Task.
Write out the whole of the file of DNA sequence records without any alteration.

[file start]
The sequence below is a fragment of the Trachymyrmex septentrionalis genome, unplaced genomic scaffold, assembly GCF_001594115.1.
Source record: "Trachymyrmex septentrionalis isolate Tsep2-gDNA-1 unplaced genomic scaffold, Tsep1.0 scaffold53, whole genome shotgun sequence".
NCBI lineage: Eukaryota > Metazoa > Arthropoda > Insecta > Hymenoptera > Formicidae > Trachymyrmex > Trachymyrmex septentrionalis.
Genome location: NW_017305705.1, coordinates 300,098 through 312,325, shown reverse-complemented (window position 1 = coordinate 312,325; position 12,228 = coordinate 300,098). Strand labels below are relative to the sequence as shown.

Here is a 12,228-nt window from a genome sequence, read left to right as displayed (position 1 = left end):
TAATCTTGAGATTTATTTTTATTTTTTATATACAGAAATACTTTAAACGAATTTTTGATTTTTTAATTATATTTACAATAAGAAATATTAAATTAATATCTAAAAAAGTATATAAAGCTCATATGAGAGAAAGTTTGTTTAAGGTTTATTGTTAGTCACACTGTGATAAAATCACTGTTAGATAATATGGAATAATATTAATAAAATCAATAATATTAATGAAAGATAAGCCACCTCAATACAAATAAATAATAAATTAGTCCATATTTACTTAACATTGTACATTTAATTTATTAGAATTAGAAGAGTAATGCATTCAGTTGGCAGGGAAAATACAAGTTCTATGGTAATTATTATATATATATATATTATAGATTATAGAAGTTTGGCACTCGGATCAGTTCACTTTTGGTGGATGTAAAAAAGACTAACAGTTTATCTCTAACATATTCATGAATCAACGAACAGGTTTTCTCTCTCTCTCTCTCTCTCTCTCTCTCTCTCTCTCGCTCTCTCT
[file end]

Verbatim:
The sequence below is a fragment of the Trachymyrmex septentrionalis genome, unplaced genomic scaffold, assembly GCF_001594115.1.
Source record: "Trachymyrmex septentrionalis isolate Tsep2-gDNA-1 unplaced genomic scaffold, Tsep1.0 scaffold53, whole genome shotgun sequence".
NCBI lineage: Eukaryota > Metazoa > Arthropoda > Insecta > Hymenoptera > Formicidae > Trachymyrmex > Trachymyrmex septentrionalis.
Genome location: NW_017305705.1, coordinates 300,098 through 312,325, shown reverse-complemented (window position 1 = coordinate 312,325; position 12,228 = coordinate 300,098). Strand labels below are relative to the sequence as shown.

Here is a 12,228-nt window from a genome sequence, read left to right as displayed (position 1 = left end):
TAATCTTGAGATTTATTTTTATTTTTTATATACAGAAATACTTTAAACGAATTTTTGATTTTTTAATTATATTTACAATAAGAAATATTAAATTAATATCTAAAAAAGTATATAAAGCTCATATGAGAGAAAGTTTGTTTAAGGTTTATTGTTAGTCACACTGTGATAAAATCACTGTTAGATAATATGGAATAATATTAATAAAATCAATAATATTAATGAAAGATAAGCCACCTCAATACAAATAAATAATAAATTAGTCCATATTTACTTAACATTGTACATTTAATTTATTAGAATTAGAAGAGTAATGCATTCAGTTGGCAGGGAAAATACAAGTTCTATGGTAATTATTATATATATATATATTATAGATTATAGAAGTTTGGCACTCGGATCAGTTCACTTTTGGTGGATGTAAAAAAGACTAACAGTTTATCTCTAACATATTCATGAATCAACGAACAGGTTTTCTCTCTCTCTCTCTCTCTCTCTCTCTCTCTCTCTCGCTCTCTCT